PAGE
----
Aug 14 2018

Don’t Be Fooled By Healthcare Deal Arithmetic – Success In Motion Series

Ride along with Mark as he talks about the need to question numbers presented as facts in connection with healthcare investment opportunities.

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Mark F. Weiss

Aug 13 2018

Why You Must Understand the Intersection Of Incentives And Negotiation Strategy

When most medical group leaders think about incentives, it’s usually in the context of structuring performance incentives for the group’s physicians, or in the context of incentives that flow to the group  itself pursuant to contracts with payors or facilities.

But, the issue of incentives is important in an entirely different way:  the incentives that impact the behavior and thinking of the individual or individuals on the other side of a negotiation, whether that negotiation is a major contractual negotiation, for example, for a system wide anesthesiology or radiology exclusive contract, or whether that negotiation is simply for some position in the context of an already existing relationship.

If you understand the incentive then you’ll understand the person and why he or she is acting the way they are. In a very real way, incentives are the  “super-drug” that controls human behavior.

Many mistakenly believe that preparing for negotiation, whether in the guise of a formal negotiation session or a day-to-day meeting, is restricted to boning up on the points you want to push for, to determining your “must haves” and your  “like to haves,” and so on.

But to be fully prepared, you need to spend hours and hours, sometimes even weeks, to suss out the details that underlie incentives that drive the both opposite party and the people negotiating for it.

Incentives are often at the root of what appears to be wacky positions and whacky decisions. It explains why a CEO will scuttle a favorable deal for her employer when it’s at odds with the metrics behind her bonus. It explains deals based on a short term world view versus a long term one. It explains border line (and over the border line illegal) behavior.

Understand the incentives to understand your contracting opposite and the people behind it.

Then, once you do, turn the microscope around and see whether the incentives driving your negotiating team are at odds with your own medical group’s best interests.

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Mark F. Weiss

Aug 09 2018

Should Non-Taxpaying Hospitals Be Able to Gamble With Your Funds? – Podcast

Should non-taxpaying hospitals, the facilities that prefer to be known by the misnomer “not for profit,” be able to gamble their tax free funds on venture capital investments?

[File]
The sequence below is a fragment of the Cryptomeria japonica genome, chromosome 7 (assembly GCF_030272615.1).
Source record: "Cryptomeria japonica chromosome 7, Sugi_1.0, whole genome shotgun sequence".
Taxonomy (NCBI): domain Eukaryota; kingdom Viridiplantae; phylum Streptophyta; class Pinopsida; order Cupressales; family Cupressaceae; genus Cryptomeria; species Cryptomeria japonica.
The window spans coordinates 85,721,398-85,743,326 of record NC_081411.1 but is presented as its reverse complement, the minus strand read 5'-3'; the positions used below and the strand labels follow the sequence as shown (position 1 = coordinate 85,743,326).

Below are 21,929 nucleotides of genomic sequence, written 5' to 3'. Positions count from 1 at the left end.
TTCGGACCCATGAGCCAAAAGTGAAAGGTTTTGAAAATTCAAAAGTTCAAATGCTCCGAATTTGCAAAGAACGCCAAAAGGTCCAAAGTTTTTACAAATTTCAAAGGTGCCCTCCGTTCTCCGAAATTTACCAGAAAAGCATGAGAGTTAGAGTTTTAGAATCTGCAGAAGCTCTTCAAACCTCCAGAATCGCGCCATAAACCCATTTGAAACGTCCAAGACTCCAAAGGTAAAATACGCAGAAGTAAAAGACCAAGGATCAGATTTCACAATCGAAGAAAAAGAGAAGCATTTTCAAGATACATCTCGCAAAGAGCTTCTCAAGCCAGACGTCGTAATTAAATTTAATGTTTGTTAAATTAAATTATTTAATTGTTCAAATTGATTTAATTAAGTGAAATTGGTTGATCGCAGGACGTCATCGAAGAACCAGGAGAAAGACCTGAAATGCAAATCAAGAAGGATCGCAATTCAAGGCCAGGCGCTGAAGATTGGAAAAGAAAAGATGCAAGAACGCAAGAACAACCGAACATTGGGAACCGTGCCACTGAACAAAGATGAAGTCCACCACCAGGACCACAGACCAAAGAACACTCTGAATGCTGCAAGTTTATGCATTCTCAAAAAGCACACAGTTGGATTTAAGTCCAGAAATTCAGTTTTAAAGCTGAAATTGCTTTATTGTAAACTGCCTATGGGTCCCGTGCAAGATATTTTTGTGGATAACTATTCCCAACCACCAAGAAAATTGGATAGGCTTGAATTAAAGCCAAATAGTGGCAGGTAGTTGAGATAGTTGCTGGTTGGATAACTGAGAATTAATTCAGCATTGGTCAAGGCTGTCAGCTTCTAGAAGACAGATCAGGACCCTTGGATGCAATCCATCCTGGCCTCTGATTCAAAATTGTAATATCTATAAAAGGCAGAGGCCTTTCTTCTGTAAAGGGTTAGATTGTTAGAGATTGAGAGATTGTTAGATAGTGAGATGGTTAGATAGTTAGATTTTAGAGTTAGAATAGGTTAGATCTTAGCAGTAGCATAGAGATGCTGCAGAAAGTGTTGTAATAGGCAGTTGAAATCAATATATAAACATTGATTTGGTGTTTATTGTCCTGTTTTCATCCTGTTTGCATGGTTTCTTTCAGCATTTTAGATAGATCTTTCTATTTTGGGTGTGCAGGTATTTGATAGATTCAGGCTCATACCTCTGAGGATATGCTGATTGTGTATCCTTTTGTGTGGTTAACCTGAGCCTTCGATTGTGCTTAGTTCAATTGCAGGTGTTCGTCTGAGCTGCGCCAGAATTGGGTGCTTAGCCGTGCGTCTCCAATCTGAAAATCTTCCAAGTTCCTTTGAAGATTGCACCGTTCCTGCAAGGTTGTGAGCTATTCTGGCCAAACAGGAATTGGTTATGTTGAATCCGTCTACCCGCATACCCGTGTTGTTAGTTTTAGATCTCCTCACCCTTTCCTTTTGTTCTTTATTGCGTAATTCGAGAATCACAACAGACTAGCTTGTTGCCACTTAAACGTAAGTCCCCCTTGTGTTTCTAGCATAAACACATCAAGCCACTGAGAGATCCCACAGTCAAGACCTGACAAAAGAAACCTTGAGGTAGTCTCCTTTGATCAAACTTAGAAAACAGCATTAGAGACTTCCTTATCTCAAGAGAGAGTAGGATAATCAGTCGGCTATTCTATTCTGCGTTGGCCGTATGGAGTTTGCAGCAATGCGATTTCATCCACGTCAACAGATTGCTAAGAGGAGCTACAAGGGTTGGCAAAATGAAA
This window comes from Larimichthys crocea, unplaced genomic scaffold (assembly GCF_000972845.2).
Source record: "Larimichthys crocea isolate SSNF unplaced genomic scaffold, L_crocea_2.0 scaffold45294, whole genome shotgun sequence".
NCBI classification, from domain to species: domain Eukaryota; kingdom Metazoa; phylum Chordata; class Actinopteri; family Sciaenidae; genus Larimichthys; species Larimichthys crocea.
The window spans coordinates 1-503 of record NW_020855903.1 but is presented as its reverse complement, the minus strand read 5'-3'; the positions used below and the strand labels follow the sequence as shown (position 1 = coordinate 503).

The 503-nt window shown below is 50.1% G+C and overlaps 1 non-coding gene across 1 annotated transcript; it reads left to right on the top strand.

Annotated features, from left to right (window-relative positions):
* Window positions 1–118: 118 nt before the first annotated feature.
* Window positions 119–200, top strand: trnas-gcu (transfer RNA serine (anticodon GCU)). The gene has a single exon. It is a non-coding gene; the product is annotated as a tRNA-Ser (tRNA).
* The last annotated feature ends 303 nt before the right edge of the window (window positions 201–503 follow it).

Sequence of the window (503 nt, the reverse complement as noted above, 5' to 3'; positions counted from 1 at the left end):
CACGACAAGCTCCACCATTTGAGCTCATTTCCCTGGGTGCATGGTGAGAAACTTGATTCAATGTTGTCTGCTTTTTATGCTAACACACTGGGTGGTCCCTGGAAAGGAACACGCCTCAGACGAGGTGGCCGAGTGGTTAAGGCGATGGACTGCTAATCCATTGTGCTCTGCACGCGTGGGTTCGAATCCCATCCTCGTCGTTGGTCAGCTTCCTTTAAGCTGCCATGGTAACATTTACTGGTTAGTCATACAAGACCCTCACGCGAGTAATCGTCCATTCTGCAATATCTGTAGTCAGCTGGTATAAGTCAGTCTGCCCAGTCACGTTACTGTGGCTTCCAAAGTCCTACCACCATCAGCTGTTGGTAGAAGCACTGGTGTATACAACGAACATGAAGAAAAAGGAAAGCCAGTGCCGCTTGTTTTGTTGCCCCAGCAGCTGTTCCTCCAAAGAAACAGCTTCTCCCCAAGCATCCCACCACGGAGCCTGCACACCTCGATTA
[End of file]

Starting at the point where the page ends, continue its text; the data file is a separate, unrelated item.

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Mark F. Weiss


Aug 08 2018

Clueless and Dangerous: “Your Medical Records Are Safe Because They’re Entered Into Our System” – Medical Group Minute Series

It’s 2:45. Do you know where your medical records are?

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Mark F. Weiss

Aug 07 2018

How Safe Is Your Email? – Success In Motion Series

Ride along with Mark as he comments on Google’s revelation that they permitted app developers to access Gmail accounts. How safe is your email?

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Mark F. Weiss

Aug 06 2018

Does More Financial Pressure On Hospitals Signal The Return Of Questionable Medical Directorships?

In the Wild West days of the 1980s and 90s, it wasn’t uncommon to see as many medical directors receiving stipends from a hospital as there are aspirins in a Costco-size bottle.

There were medical directors of this and medical directors of that. All designed, of course, to cement or bond or align (which, in 1990, was a word chiefly applied to automobile wheels) physicians who directly or indirectly referred significant numbers of patients to the hospital.

Sure, lots of those arrangements were legal. But lots weren’t.

Due largely to enforcement actions under criminal (the federal anti-kickback statute and state counterparts) and civil (the federal, i.e. Stark, and state prohibitions on self-referral) regulatory regimes, the occurrence of softball, fluff, and close-to-or-actually-completely-BS medical directorships waned considerably over the ensuing years.

But they didn’t go away.

Consider the warning shot fired by the Office of Inspector General of the U.S. Department of Health and Human Services (the “OIG”) in its June 2015 Fraud Alert: Physician Compensation Arrangements May Result in Significant Liability.

In the Fraud Alert, the OIG warned that physicians entering into medical directorships must ensure that they involve fair market value for bona fide services that the physicians actually provide. The OIG warned that a compensation arrangement may violate the anti-kickback statute if even one purpose of the arrangement is to compensate a physician for his or her past or future referrals of Federal health care program business.